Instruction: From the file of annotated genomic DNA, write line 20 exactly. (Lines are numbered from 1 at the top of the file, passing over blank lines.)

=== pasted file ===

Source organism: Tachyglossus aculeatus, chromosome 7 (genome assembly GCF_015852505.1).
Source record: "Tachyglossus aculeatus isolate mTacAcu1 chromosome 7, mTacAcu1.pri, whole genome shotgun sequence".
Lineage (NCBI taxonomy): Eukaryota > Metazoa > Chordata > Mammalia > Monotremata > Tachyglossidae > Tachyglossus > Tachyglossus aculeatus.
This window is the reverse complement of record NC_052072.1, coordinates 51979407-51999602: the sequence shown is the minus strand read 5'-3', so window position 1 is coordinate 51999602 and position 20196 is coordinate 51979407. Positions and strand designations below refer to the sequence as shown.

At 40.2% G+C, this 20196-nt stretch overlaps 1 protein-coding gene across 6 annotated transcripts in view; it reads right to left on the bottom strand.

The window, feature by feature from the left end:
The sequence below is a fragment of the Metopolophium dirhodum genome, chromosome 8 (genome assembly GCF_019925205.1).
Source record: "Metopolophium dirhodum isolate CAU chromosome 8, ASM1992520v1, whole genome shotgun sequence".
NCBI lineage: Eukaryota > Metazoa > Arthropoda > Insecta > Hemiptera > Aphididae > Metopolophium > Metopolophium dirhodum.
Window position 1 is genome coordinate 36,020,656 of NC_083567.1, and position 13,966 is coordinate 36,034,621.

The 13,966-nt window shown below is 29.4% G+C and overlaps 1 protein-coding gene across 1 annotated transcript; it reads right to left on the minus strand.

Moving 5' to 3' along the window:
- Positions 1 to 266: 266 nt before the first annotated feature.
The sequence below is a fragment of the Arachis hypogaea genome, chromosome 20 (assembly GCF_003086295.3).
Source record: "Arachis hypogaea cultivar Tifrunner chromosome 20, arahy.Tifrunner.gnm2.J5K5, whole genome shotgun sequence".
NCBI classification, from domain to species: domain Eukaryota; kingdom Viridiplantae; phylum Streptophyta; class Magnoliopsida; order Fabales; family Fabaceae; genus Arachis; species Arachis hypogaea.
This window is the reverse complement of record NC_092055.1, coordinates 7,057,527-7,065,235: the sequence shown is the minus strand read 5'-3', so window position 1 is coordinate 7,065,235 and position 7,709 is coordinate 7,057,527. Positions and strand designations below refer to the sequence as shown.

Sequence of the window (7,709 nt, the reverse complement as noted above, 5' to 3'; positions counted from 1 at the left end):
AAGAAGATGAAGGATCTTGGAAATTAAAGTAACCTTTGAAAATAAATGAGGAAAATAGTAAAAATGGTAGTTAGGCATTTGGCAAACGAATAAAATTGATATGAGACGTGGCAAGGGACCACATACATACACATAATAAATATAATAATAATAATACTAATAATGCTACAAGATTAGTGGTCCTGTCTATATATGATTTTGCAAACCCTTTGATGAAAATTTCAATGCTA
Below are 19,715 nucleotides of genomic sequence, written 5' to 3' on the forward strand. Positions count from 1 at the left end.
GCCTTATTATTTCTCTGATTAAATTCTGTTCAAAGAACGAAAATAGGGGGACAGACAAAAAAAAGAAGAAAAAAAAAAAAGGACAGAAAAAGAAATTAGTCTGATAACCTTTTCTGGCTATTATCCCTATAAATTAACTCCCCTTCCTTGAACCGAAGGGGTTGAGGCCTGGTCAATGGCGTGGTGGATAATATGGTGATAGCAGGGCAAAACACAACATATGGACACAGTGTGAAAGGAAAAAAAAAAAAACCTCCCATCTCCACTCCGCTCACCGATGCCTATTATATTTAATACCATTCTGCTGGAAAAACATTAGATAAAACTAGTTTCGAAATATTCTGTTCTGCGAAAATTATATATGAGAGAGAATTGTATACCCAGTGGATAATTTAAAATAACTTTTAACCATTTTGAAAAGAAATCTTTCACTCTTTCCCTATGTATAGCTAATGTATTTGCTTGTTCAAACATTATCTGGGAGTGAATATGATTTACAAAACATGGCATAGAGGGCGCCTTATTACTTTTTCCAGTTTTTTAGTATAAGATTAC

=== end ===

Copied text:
Below are 19,715 nucleotides of genomic sequence, written 5' to 3' on the forward strand. Positions count from 1 at the left end.